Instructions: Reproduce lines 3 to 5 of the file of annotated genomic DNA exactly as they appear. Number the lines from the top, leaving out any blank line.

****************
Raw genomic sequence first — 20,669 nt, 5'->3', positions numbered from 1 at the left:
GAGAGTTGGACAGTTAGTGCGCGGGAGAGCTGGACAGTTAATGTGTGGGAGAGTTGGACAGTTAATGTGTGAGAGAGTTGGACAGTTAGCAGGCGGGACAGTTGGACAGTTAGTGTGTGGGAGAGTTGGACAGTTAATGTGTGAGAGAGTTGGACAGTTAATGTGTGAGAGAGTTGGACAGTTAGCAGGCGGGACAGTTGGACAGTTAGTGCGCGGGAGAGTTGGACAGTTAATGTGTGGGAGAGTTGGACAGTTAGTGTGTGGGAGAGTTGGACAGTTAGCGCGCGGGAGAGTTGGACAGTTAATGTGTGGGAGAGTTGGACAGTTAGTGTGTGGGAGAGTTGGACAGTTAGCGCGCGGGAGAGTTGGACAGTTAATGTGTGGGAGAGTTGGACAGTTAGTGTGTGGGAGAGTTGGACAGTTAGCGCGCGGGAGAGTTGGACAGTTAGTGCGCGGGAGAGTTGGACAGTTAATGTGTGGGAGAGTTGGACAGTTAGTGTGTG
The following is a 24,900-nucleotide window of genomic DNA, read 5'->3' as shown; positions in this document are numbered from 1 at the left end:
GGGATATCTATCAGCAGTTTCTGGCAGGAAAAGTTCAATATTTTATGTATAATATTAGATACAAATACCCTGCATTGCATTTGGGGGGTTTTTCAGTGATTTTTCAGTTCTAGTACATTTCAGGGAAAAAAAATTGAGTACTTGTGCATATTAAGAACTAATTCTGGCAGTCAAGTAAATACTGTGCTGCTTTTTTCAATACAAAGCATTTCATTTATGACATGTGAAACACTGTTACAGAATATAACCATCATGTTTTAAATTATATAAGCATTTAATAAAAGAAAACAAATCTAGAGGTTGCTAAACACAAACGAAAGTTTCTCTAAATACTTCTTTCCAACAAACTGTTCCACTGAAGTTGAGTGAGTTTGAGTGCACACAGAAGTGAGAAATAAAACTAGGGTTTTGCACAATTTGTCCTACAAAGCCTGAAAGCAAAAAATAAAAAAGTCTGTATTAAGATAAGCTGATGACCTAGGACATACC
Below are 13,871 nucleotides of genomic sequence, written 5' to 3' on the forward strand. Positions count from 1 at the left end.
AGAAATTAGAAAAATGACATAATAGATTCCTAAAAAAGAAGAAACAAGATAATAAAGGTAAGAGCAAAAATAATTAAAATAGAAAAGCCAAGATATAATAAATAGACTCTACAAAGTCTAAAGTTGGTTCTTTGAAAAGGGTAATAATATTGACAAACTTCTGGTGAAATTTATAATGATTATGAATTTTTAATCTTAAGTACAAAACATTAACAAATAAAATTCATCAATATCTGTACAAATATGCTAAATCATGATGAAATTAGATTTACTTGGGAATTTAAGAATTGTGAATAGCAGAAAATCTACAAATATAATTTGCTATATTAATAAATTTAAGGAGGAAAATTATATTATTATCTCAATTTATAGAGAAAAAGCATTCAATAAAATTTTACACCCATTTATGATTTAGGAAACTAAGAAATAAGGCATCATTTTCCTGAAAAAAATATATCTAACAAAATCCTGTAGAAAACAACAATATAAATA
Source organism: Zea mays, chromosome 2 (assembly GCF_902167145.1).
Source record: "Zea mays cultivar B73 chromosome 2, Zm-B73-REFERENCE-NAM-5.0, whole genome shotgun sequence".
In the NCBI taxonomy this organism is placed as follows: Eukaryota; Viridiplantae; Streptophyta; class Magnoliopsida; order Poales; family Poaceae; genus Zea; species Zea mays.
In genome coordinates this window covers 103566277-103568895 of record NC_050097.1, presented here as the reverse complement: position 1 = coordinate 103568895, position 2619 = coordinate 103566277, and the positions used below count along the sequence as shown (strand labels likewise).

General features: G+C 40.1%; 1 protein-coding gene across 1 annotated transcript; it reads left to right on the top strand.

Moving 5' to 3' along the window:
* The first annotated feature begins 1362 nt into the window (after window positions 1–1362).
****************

The following is a 24,900-nucleotide window of genomic DNA, read 5'->3' as shown; positions in this document are numbered from 1 at the left end:
GGGATATCTATCAGCAGTTTCTGGCAGGAAAAGTTCAATATTTTATGTATAATATTAGATACAAATACCCTGCATTGCATTTGGGGGGTTTTTCAGTGATTTTTCAGTTCTAGTACATTTCAGGGAAAAAAAATTGAGTACTTGTGCATATTAAGAACTAATTCTGGCAGTCAAGTAAATACTGTGCTGCTTTTTTCAATACAAAGCATTTCATTTATGACATGTGAAACACTGTTACAGAATATAACCATCATGTTTTAAATTATATAAGCATTTAATAAAAGAAAACAAATCTAGAGGTTGCTAAACACAAACGAAAGTTTCTCTAAATACTTCTTTCCAACAAACTGTTCCACTGAAGTTGAGTGAGTTTGAGTGCACACAGAAGTGAGAAATAAAACTAGGGTTTTGCACAATTTGTCCTACAAAGCCTGAAAGCAAAAAATAAAAAAGTCTGTATTAAGATAAGCTGATGACCTAGGACATACC
Below are 13,871 nucleotides of genomic sequence, written 5' to 3' on the forward strand. Positions count from 1 at the left end.